You need just one registration to attend the three-day conference. After registration, you will receive a confirmation email with instructions on how to join the webinars.
As a global community, we are facing an undeniable climate crisis that “unequivocally” has been caused by human activity. The Intergovernmental Panel on Climate Change states that “every corner of the planet is already being affected and it could get far worse.” Armenia is no exception. This conference seeks to begin an interdisciplinary discussion inviting environmental scientists, geographers, policy experts, and activists to examine challenges posed by climate change and recurrent conflict, as well as present possible solutions through policy advocacy and local activism.
This three-day conference begins with a discussion of the environmental impact of war and violence, past and present, in the region of Nagorno-Karabakh moving to a broader discussion of the effects of the global climate crisis on Armenia’s land, water, and other natural resources. The participants will discuss the issues, challenges, and current policies that seek to mitigate the problems.
October 6, 2021
12-1:30 PM | Armenia's Climate Crisis: Challenges & Opportunities
Dr. Irina Ghaplanyan, political scientist, climate negotiator, and former Deputy Minister of the Environment of the Republic of Armenia.
October 7, 2021
12-1:30 PM | Landscapes of War: The Impact of the Nagorno-Karabakh Conflict on the Environment and its Human and Non-Human Inhabitants Past and Present
“Investigating the Environmental Dimensions of the 2020 Nagorno-Karabakh Conflict”
Dr. Eoghan Darbyshire, researcher, Conflict and Environment Observatory.
“Weaponizing the Environment: The Silencing of the Nagorno-Karabakh’s Impact on the Landscape and its Human and Non-Human Inhabitants”
Mariam Yeghiazaryan, independent journalist and filmmaker.
October 8, 2021
11 AM-12 PM | Environmental Activism in Armenia: From Forests to Land to Water
Ruben Khachatryan, Director of Foundation for the Preservation of Wildlife and Cultural Assets and JeanMarie Papelian, Executive Director of Armenia Tree Project.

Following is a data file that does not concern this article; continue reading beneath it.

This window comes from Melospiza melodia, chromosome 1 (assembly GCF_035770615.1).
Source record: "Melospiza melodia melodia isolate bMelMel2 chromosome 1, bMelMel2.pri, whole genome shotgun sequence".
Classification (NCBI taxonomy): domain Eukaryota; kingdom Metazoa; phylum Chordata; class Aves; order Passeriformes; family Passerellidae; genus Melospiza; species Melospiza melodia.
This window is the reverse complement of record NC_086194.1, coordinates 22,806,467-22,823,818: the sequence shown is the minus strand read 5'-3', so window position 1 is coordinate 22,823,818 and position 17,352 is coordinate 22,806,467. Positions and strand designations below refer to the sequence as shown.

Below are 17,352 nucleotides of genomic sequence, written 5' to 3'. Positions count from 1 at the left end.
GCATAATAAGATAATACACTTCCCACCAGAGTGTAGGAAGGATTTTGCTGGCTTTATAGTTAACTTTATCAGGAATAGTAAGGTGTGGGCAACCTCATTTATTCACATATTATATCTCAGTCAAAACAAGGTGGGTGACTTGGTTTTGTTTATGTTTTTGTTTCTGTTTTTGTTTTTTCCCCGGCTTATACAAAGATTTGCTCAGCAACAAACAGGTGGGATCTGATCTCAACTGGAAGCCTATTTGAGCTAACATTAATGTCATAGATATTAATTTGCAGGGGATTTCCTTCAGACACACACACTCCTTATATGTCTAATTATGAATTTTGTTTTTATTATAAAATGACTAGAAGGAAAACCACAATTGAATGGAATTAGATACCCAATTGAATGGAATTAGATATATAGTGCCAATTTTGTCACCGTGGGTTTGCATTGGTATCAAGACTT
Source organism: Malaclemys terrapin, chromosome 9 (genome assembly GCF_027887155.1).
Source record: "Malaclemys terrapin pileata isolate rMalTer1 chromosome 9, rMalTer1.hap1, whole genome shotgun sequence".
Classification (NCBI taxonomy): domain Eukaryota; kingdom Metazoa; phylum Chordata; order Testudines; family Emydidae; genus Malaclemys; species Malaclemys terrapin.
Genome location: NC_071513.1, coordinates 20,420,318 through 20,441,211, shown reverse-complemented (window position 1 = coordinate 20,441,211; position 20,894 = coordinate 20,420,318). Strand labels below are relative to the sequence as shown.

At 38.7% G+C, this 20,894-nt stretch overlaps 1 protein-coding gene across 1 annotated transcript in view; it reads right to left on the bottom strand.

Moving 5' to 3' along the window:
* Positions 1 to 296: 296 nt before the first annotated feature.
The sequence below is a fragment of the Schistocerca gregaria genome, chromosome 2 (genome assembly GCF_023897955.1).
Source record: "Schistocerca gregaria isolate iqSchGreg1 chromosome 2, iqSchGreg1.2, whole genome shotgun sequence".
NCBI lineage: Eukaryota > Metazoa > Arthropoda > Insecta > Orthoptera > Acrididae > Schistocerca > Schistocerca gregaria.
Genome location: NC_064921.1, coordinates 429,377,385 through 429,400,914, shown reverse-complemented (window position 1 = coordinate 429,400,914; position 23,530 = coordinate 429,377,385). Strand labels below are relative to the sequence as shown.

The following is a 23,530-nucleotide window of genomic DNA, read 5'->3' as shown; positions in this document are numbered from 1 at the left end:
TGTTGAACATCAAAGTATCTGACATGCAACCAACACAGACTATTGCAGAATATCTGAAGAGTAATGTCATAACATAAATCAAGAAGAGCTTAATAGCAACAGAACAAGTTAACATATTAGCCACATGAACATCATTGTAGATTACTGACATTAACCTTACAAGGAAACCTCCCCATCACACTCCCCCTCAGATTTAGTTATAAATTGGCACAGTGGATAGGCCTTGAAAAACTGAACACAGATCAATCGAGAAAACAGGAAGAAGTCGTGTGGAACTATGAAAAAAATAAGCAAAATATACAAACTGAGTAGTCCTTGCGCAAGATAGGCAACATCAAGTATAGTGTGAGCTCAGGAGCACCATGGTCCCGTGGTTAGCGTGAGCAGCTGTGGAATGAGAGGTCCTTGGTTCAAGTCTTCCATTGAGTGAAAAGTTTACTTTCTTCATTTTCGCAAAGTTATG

12:30-2 PM | Screening of Eco-Patrol #1 and discussion with Mari Chakryan, President of Public Awareness and Monitoring Centre NGO and activists Tigran Ayvazyan, Levon Harutyunyan, and Ani Khachikyan.
Cosponsored by the Donia Human Rights Center, Eisenberg Institute for Historical Studies, Program in the Environment, School for Environment and Sustainability.
If there is anything we can do to make this event accessible to you, please contact us at email@example.com. Please be aware that advance notice is necessary as some accommodations may require more time for the university to arrange.
Photo by Mariam Yeghiazaryan.
|Building:||Off Campus Location|
|Event Type:||Livestream / Virtual|
|Tags:||Armenia, Climate Change, Environment, War|
|Source:||Happening @ Michigan from Center for Armenian Studies, International Institute, Program in the Environment, Eisenberg Institute for Historical Studies, Donia Human Rights Center, School for Environment and Sustainability|
The Thursday Series is the core of the institute's scholarly program, hosting distinguished guests who examine methodological, analytical, and theoretical issues in the field of history.
The Friday Series consists mostly of panel-style workshops highlighting U-M graduate students. On occasion, events may include lectures, seminars, or other programs presented by visiting scholars.
The insitute also hosts other historical programming, including lectures, film screenings, author appearances, and similar events aimed at a broader public audience.